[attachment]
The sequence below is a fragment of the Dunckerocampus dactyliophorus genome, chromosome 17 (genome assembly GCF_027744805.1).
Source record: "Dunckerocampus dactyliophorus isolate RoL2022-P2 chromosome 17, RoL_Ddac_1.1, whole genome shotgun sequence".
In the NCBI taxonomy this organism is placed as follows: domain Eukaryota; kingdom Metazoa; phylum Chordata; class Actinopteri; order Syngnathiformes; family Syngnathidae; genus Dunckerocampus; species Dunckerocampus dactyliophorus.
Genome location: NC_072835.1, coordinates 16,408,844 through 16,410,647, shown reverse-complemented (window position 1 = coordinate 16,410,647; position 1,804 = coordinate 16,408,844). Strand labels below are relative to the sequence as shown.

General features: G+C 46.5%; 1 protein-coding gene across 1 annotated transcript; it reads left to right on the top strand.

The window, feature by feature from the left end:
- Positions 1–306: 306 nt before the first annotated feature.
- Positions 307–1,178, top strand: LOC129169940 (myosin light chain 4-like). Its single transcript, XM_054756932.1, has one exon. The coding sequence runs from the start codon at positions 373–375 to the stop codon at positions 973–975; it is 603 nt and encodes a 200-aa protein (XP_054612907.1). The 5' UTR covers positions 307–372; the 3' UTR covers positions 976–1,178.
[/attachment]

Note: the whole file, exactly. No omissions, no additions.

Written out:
The sequence below is a fragment of the Dunckerocampus dactyliophorus genome, chromosome 17 (genome assembly GCF_027744805.1).
Source record: "Dunckerocampus dactyliophorus isolate RoL2022-P2 chromosome 17, RoL_Ddac_1.1, whole genome shotgun sequence".
In the NCBI taxonomy this organism is placed as follows: domain Eukaryota; kingdom Metazoa; phylum Chordata; class Actinopteri; order Syngnathiformes; family Syngnathidae; genus Dunckerocampus; species Dunckerocampus dactyliophorus.
Genome location: NC_072835.1, coordinates 16,408,844 through 16,410,647, shown reverse-complemented (window position 1 = coordinate 16,410,647; position 1,804 = coordinate 16,408,844). Strand labels below are relative to the sequence as shown.

General features: G+C 46.5%; 1 protein-coding gene across 1 annotated transcript; it reads left to right on the top strand.

The window, feature by feature from the left end:
- Positions 1–306: 306 nt before the first annotated feature.
- Positions 307–1,178, top strand: LOC129169940 (myosin light chain 4-like). Its single transcript, XM_054756932.1, has one exon. The coding sequence runs from the start codon at positions 373–375 to the stop codon at positions 973–975; it is 603 nt and encodes a 200-aa protein (XP_054612907.1). The 5' UTR covers positions 307–372; the 3' UTR covers positions 976–1,178.